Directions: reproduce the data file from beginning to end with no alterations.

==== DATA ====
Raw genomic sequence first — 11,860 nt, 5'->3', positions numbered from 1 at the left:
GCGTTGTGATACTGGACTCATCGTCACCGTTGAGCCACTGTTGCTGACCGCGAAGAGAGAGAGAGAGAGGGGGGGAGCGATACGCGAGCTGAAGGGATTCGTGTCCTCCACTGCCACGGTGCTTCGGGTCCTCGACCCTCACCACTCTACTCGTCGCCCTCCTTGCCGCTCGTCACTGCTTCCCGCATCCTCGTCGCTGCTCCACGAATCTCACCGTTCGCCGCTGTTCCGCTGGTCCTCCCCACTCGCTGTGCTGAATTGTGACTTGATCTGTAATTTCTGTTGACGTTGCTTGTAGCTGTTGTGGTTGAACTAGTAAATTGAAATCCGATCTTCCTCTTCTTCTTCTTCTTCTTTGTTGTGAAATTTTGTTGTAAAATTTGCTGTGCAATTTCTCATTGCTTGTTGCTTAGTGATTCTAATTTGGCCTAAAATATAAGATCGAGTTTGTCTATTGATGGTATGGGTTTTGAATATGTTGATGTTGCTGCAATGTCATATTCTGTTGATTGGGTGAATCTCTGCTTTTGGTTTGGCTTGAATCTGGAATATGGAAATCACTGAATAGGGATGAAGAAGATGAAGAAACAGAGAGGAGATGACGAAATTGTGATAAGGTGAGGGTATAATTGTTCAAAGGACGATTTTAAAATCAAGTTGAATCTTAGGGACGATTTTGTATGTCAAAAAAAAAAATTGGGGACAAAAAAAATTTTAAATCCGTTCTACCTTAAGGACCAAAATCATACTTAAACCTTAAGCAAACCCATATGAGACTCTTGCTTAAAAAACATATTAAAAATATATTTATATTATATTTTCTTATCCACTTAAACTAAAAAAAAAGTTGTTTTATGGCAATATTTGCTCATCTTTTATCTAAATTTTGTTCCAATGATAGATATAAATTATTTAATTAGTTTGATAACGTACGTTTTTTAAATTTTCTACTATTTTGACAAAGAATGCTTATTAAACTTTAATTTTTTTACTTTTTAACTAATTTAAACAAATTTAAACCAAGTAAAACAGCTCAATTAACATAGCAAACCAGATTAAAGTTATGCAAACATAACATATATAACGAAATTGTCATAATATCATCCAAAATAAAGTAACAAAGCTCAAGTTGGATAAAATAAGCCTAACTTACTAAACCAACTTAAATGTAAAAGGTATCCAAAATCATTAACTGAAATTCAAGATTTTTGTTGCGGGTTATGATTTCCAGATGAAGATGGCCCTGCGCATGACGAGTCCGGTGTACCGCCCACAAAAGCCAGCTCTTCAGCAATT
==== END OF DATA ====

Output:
Raw genomic sequence first — 11,860 nt, 5'->3', positions numbered from 1 at the left:
GCGTTGTGATACTGGACTCATCGTCACCGTTGAGCCACTGTTGCTGACCGCGAAGAGAGAGAGAGAGAGGGGGGGAGCGATACGCGAGCTGAAGGGATTCGTGTCCTCCACTGCCACGGTGCTTCGGGTCCTCGACCCTCACCACTCTACTCGTCGCCCTCCTTGCCGCTCGTCACTGCTTCCCGCATCCTCGTCGCTGCTCCACGAATCTCACCGTTCGCCGCTGTTCCGCTGGTCCTCCCCACTCGCTGTGCTGAATTGTGACTTGATCTGTAATTTCTGTTGACGTTGCTTGTAGCTGTTGTGGTTGAACTAGTAAATTGAAATCCGATCTTCCTCTTCTTCTTCTTCTTCTTTGTTGTGAAATTTTGTTGTAAAATTTGCTGTGCAATTTCTCATTGCTTGTTGCTTAGTGATTCTAATTTGGCCTAAAATATAAGATCGAGTTTGTCTATTGATGGTATGGGTTTTGAATATGTTGATGTTGCTGCAATGTCATATTCTGTTGATTGGGTGAATCTCTGCTTTTGGTTTGGCTTGAATCTGGAATATGGAAATCACTGAATAGGGATGAAGAAGATGAAGAAACAGAGAGGAGATGACGAAATTGTGATAAGGTGAGGGTATAATTGTTCAAAGGACGATTTTAAAATCAAGTTGAATCTTAGGGACGATTTTGTATGTCAAAAAAAAAAATTGGGGACAAAAAAAATTTTAAATCCGTTCTACCTTAAGGACCAAAATCATACTTAAACCTTAAGCAAACCCATATGAGACTCTTGCTTAAAAAACATATTAAAAATATATTTATATTATATTTTCTTATCCACTTAAACTAAAAAAAAAGTTGTTTTATGGCAATATTTGCTCATCTTTTATCTAAATTTTGTTCCAATGATAGATATAAATTATTTAATTAGTTTGATAACGTACGTTTTTTAAATTTTCTACTATTTTGACAAAGAATGCTTATTAAACTTTAATTTTTTTACTTTTTAACTAATTTAAACAAATTTAAACCAAGTAAAACAGCTCAATTAACATAGCAAACCAGATTAAAGTTATGCAAACATAACATATATAACGAAATTGTCATAATATCATCCAAAATAAAGTAACAAAGCTCAAGTTGGATAAAATAAGCCTAACTTACTAAACCAACTTAAATGTAAAAGGTATCCAAAATCATTAACTGAAATTCAAGATTTTTGTTGCGGGTTATGATTTCCAGATGAAGATGGCCCTGCGCATGACGAGTCCGGTGTACCGCCCACAAAAGCCAGCTCTTCAGCAATT